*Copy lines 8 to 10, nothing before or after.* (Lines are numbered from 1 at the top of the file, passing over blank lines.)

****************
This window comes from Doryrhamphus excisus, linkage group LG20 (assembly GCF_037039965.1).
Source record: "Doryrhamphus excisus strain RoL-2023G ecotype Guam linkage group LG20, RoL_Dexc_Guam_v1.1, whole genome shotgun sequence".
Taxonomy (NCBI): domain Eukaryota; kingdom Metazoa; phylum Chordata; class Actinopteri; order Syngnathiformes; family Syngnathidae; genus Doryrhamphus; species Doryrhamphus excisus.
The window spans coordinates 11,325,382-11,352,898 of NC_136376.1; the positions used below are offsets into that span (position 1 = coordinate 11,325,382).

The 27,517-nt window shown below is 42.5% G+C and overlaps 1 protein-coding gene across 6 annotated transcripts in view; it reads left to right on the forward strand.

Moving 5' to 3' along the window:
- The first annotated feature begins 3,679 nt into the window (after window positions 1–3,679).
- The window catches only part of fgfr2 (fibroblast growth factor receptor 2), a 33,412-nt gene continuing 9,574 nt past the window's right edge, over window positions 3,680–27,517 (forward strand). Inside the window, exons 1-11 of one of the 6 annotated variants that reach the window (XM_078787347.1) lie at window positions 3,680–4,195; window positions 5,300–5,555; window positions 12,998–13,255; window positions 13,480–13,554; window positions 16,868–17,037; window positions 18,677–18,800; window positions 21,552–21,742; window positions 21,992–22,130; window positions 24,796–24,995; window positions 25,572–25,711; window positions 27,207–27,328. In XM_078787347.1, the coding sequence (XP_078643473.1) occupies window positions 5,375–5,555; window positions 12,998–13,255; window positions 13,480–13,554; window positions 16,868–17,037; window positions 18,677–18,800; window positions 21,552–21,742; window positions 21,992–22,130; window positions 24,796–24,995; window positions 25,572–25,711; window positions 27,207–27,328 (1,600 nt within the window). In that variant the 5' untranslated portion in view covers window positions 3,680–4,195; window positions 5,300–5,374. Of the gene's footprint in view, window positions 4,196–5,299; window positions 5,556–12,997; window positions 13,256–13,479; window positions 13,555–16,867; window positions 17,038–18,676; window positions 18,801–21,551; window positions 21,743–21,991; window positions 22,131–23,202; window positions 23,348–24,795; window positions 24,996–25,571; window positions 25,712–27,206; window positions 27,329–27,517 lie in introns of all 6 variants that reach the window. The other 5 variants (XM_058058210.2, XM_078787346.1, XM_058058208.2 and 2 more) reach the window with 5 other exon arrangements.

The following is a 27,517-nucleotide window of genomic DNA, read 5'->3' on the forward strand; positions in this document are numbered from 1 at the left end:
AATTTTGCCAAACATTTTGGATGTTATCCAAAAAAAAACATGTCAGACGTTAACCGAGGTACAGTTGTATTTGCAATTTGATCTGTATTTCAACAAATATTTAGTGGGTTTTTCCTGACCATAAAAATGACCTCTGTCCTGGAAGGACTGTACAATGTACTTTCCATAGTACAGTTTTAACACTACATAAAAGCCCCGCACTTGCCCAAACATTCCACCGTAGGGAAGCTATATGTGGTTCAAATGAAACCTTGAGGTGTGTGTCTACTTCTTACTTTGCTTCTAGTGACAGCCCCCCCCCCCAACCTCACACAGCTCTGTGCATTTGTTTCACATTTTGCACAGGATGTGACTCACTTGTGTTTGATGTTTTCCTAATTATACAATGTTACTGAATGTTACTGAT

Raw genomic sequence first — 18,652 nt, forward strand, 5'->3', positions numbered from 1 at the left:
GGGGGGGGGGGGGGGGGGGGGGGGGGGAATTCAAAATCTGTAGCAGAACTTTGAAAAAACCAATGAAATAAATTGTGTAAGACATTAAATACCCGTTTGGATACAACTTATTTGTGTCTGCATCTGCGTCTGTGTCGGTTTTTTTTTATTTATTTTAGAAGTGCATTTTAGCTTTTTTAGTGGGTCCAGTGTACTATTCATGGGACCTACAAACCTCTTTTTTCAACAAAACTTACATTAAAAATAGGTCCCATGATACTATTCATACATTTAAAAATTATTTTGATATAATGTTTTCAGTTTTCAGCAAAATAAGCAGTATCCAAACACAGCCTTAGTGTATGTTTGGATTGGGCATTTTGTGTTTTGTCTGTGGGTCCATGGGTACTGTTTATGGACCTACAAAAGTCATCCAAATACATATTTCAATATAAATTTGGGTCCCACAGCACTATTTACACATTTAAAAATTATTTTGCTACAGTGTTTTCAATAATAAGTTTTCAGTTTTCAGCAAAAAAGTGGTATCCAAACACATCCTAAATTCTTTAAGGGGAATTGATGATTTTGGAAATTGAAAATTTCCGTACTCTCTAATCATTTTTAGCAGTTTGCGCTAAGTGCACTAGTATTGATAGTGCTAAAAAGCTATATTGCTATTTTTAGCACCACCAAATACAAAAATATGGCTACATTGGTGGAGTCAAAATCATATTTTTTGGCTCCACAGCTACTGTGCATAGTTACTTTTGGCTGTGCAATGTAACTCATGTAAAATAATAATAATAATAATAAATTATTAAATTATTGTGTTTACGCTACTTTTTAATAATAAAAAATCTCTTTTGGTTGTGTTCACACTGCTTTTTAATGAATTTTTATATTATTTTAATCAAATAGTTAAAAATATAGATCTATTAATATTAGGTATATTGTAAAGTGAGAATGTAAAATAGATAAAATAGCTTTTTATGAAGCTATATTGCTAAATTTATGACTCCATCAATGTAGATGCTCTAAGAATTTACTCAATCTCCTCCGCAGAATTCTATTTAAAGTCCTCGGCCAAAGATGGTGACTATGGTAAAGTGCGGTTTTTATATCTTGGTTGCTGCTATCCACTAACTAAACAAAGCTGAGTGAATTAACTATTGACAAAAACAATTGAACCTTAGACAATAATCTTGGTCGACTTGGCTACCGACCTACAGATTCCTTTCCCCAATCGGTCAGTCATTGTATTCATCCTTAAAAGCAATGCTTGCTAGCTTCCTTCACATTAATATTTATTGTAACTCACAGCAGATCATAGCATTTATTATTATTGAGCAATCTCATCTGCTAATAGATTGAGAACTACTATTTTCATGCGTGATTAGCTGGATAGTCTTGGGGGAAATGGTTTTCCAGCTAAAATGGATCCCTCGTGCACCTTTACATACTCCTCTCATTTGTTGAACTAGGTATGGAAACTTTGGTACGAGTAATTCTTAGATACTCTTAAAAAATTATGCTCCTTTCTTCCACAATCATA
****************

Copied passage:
- The window catches only part of fgfr2 (fibroblast growth factor receptor 2), a 33,412-nt gene continuing 9,574 nt past the window's right edge, over window positions 3,680–27,517 (forward strand). Inside the window, exons 1-11 of one of the 6 annotated variants that reach the window (XM_078787347.1) lie at window positions 3,680–4,195; window positions 5,300–5,555; window positions 12,998–13,255; window positions 13,480–13,554; window positions 16,868–17,037; window positions 18,677–18,800; window positions 21,552–21,742; window positions 21,992–22,130; window positions 24,796–24,995; window positions 25,572–25,711; window positions 27,207–27,328. In XM_078787347.1, the coding sequence (XP_078643473.1) occupies window positions 5,375–5,555; window positions 12,998–13,255; window positions 13,480–13,554; window positions 16,868–17,037; window positions 18,677–18,800; window positions 21,552–21,742; window positions 21,992–22,130; window positions 24,796–24,995; window positions 25,572–25,711; window positions 27,207–27,328 (1,600 nt within the window). In that variant the 5' untranslated portion in view covers window positions 3,680–4,195; window positions 5,300–5,374. Of the gene's footprint in view, window positions 4,196–5,299; window positions 5,556–12,997; window positions 13,256–13,479; window positions 13,555–16,867; window positions 17,038–18,676; window positions 18,801–21,551; window positions 21,743–21,991; window positions 22,131–23,202; window positions 23,348–24,795; window positions 24,996–25,571; window positions 25,712–27,206; window positions 27,329–27,517 lie in introns of all 6 variants that reach the window. The other 5 variants (XM_058058210.2, XM_078787346.1, XM_058058208.2 and 2 more) reach the window with 5 other exon arrangements.

The following is a 27,517-nucleotide window of genomic DNA, read 5'->3' on the forward strand; positions in this document are numbered from 1 at the left end:
AATTTTGCCAAACATTTTGGATGTTATCCAAAAAAAAACATGTCAGACGTTAACCGAGGTACAGTTGTATTTGCAATTTGATCTGTATTTCAACAAATATTTAGTGGGTTTTTCCTGACCATAAAAATGACCTCTGTCCTGGAAGGACTGTACAATGTACTTTCCATAGTACAGTTTTAACACTACATAAAAGCCCCGCACTTGCCCAAACATTCCACCGTAGGGAAGCTATATGTGGTTCAAATGAAACCTTGAGGTGTGTGTCTACTTCTTACTTTGCTTCTAGTGACAGCCCCCCCCCCCAACCTCACACAGCTCTGTGCATTTGTTTCACATTTTGCACAGGATGTGACTCACTTGTGTTTGATGTTTTCCTAATTATACAATGTTACTGAATGTTACTGAT